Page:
Poll Question: How Much Influence Did Your Parent(s) /Guardian(s) Have on Your Career Path?

Have you ever said or done something and realized that you’re slowly morphing into your parents or guardians?

It happens. But that doesn’t mean you’re a direct copy. For this month’s poll, we’re trying to see what type of influence your parents or guardians had on your career. Maybe your dad was a police officer and you enrolled in the academy to follow in his footsteps. Or perhaps your mother was a nurse but you pretty much faint at the sight of blood and never considered that as an option.

Some take over the family business or go to college at their parent’s insistence. Others rebel, choosing career paths that make sense to them but are hard for their parents to understand.

Whatever your situation, we want to hear about it. Let us know your thoughts in our poll!


  1. Debbi Cook

    My mom had always done various types of office work, and encouraged me to take typing school, and both parents encouraged me to attend vocational school. My dad also used his contacts in the construction industry to get my foot in the door at a bank in my early career years.

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  2. Laura Nass

    My father was a chemist who always wanted a son. My mother dabbled in substitute teaching and real estate. Well, I am the last of three girl; my father never got that son he wanted so he kind of raised me like a boy anyway. He taught me how to use tools (hammer, screwdriver, wrench, pliers, etc) and got me a Radio Shack electricity kit. I also ended up with my sisters’ chemistry sets as hand-me-downs. He taught me some math, and some chemistry, brought me to the local mine to learn about minerals.

    I ended up as an engineer. My eldest sister went to MIT to study nuclear physics, changed her major to biology, went to medical school, and has a career as a doctor. She recently retired from the emergency room but still has her private practice.

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  3. Kat

    I’ve shared employers with both my mother and my sister multiple times, but those were jobs, and not career choices. And they’ve been the product of one person already working there, informing others in the household about openings. But ultimately my mother never gave me much input on school, jobs or career choices. I was creating my own class schedules in high school, without ever even thinking to ask her for help. That’s just the way I have always been, even as a small child. I just do things on my own, because I can.

    My pragmatic career path, which I am returning to school for in a couple of weeks – which is Communications, specifically focused on non-profit support and social/political policy – is something I’ve slowly come to later in life, via my volunteer work and social advocacy. I originally went to college for Public Relations, with a focus on the film and television industry. But I was forced, out of family obligation, to drop out of school and had never had the change to go back before. But as I said, I am returning later this month, to finally get my degree.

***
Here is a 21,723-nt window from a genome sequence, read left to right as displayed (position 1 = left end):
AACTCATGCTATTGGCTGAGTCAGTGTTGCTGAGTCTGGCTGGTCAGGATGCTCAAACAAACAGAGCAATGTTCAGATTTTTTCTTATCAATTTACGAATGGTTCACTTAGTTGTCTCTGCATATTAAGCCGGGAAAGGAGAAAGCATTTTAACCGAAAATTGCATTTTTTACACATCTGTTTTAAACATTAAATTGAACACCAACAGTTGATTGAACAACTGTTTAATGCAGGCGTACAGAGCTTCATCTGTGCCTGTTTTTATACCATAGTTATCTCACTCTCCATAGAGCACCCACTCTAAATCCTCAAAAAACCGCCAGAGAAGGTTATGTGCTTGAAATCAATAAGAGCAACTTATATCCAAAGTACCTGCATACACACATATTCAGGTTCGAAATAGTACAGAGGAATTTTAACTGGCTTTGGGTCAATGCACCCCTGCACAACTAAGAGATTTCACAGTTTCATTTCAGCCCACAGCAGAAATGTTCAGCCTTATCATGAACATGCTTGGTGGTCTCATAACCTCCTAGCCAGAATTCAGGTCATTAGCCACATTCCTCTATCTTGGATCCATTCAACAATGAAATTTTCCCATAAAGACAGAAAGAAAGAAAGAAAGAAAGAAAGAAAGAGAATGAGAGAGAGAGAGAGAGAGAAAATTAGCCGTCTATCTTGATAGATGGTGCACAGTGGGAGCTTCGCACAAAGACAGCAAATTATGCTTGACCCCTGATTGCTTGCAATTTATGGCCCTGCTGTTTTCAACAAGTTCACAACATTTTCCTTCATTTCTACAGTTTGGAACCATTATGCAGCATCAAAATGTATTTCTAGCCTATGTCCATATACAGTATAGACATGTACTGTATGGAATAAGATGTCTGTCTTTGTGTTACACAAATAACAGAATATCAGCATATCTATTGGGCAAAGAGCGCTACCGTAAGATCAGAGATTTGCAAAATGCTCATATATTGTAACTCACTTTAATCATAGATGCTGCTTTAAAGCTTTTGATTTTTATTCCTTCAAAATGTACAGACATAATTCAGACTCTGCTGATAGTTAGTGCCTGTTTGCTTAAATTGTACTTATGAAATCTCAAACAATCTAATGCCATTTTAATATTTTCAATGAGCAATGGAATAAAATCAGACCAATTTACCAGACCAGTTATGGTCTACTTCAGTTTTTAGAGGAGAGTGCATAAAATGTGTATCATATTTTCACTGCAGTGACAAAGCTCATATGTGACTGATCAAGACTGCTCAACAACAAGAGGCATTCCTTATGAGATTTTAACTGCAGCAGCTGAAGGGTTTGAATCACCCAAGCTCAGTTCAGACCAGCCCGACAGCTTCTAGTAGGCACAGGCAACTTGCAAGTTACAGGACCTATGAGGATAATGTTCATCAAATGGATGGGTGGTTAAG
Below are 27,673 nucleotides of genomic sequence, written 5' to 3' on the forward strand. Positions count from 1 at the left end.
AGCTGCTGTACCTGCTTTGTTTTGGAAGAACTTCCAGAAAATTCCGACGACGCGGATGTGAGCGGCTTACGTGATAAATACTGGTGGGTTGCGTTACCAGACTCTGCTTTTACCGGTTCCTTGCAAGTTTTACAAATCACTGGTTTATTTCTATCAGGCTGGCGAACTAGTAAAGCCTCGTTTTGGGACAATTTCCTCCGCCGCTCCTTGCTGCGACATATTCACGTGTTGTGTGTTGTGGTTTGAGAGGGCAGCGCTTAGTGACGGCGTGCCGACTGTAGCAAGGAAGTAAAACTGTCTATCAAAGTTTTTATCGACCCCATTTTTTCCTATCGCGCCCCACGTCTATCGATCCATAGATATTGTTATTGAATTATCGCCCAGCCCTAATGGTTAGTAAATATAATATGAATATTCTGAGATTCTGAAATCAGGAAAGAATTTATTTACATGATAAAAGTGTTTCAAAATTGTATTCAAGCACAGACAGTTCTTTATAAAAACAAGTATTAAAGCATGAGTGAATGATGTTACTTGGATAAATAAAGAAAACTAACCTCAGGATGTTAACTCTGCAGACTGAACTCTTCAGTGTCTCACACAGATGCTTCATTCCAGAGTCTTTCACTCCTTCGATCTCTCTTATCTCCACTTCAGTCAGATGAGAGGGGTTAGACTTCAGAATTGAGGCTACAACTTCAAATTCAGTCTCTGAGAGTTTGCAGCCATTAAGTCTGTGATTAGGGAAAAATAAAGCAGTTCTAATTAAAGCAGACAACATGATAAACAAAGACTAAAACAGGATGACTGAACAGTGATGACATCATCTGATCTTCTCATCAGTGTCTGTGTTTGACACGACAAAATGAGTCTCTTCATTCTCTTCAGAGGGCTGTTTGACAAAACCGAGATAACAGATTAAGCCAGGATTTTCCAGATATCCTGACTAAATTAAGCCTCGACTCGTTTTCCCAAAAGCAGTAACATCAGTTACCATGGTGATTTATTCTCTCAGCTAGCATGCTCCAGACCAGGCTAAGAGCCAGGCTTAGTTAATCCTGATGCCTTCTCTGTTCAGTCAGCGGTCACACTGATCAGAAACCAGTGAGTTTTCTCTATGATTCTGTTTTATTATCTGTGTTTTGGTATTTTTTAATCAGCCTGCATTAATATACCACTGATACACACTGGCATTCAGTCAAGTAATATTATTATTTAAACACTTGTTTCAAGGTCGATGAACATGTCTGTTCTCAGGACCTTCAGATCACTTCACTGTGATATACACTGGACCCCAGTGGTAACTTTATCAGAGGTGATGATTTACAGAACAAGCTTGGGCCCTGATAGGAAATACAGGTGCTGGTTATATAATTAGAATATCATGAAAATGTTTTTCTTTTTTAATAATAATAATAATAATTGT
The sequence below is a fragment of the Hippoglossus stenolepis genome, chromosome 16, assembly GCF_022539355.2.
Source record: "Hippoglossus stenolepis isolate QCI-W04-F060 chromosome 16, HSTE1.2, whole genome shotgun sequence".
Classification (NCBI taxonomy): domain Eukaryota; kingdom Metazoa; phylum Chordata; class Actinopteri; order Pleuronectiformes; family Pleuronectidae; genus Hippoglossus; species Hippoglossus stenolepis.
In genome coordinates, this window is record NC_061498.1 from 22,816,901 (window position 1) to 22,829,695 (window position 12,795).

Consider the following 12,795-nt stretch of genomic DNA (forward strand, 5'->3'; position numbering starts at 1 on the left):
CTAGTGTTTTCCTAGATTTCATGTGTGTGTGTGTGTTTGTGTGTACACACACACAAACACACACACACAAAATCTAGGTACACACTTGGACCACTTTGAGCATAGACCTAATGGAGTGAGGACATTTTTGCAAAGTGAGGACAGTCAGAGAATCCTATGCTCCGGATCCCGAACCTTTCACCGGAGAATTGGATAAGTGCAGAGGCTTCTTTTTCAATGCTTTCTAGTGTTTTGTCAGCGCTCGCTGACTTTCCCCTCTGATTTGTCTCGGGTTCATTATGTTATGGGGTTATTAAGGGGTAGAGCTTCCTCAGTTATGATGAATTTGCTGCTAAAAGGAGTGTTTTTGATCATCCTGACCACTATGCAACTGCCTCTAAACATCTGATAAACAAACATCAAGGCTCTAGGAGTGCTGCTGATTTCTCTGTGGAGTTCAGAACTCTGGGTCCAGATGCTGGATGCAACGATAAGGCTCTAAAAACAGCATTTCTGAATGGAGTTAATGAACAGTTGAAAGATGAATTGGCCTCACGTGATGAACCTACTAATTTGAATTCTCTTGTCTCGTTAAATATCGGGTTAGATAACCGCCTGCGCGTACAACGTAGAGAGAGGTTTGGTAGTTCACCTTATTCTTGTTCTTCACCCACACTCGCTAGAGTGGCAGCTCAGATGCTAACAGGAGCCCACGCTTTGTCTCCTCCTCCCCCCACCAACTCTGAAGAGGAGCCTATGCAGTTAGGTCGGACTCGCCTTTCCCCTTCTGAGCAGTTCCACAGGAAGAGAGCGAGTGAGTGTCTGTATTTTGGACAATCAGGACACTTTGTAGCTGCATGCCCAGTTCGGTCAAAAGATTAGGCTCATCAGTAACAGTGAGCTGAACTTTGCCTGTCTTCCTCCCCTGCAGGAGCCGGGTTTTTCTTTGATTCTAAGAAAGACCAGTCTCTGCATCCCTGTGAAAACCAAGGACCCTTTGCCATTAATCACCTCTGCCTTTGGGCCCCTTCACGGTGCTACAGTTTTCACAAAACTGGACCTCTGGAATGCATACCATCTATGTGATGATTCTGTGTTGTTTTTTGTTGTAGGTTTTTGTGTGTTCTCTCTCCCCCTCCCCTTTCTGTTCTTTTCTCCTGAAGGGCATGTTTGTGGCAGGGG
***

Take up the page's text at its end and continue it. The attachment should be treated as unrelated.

My dream career path, of being a film and television writer (one I’ll never give up on but can’t make it my primary focus), is a choice I made when I was 5 years old and had never seen my mother work a day in her life, because she’d quit work when I came along and never went back to it. She didn’t return to work until the survivor’s benefits from my father having died (when I was 6 and she was 26) became not enough to support us adequately.

    And even when she did go back to work, it was always jobs, never careers. She just had no real interest in anything one could call a career, or ambition beyond making enough money to live somewhat comfortably. As such, it never occurred to me for a moment to ask her what she thought of any career choice I made. We’re just very different people, with very different views on life and work.

  4. Calleigh

    Unlike helicopter parents of today, our parents did not offer guidance nor advice in choosing a major, developing a skill set that matched abilities or researching *realistic* job prospects. From today’s perspective it sounds kind of odd but we were let loose on the world w/o a solid plan. Jobs were fairly easy to get, the US was much less crowded -this is a significant aspect that doesn’t get much discussion.

    While we had freedom to explore possibilities, after a certain point you start to wander, becoming a jack of all trades but a master of none. When young, there’s a tendency to think you have time to get serious about picking a career, getting a grad degree, but time speeds by.

    Today you need to hit the ground running to compete with so many more applicants per job opening. HR figures you won’t stay much past a couple of years anyway, the day of being a lifer are long gone. The person with the best contacts scores the job over ability and experience. Very different climate from when employers considered the new hire as an investment (miss that aspect). Many co’s had good mentorship training programs that unfortunately have mostly ceased; are costly, not worth the investment as employees job hop every few years.

    It depends upon the young adult, some are very focused and know what they want to do (best case scenario) while a great many do not. The latter group needs guidance; some are immature, don’t yet know themselves, their abilities while some overestimate their abilities and others get stars in their eyes, caught up in seeking fantasy dream jobs, etc., clouding reality. Dream jobs can always be a hobby.

    While helicopter parents do too much thus crippling their kids, some parents don’t do enough, these kids can get lost and meander as they lack focus, is a frustrating and unproductive place to be which often leads to job misery.

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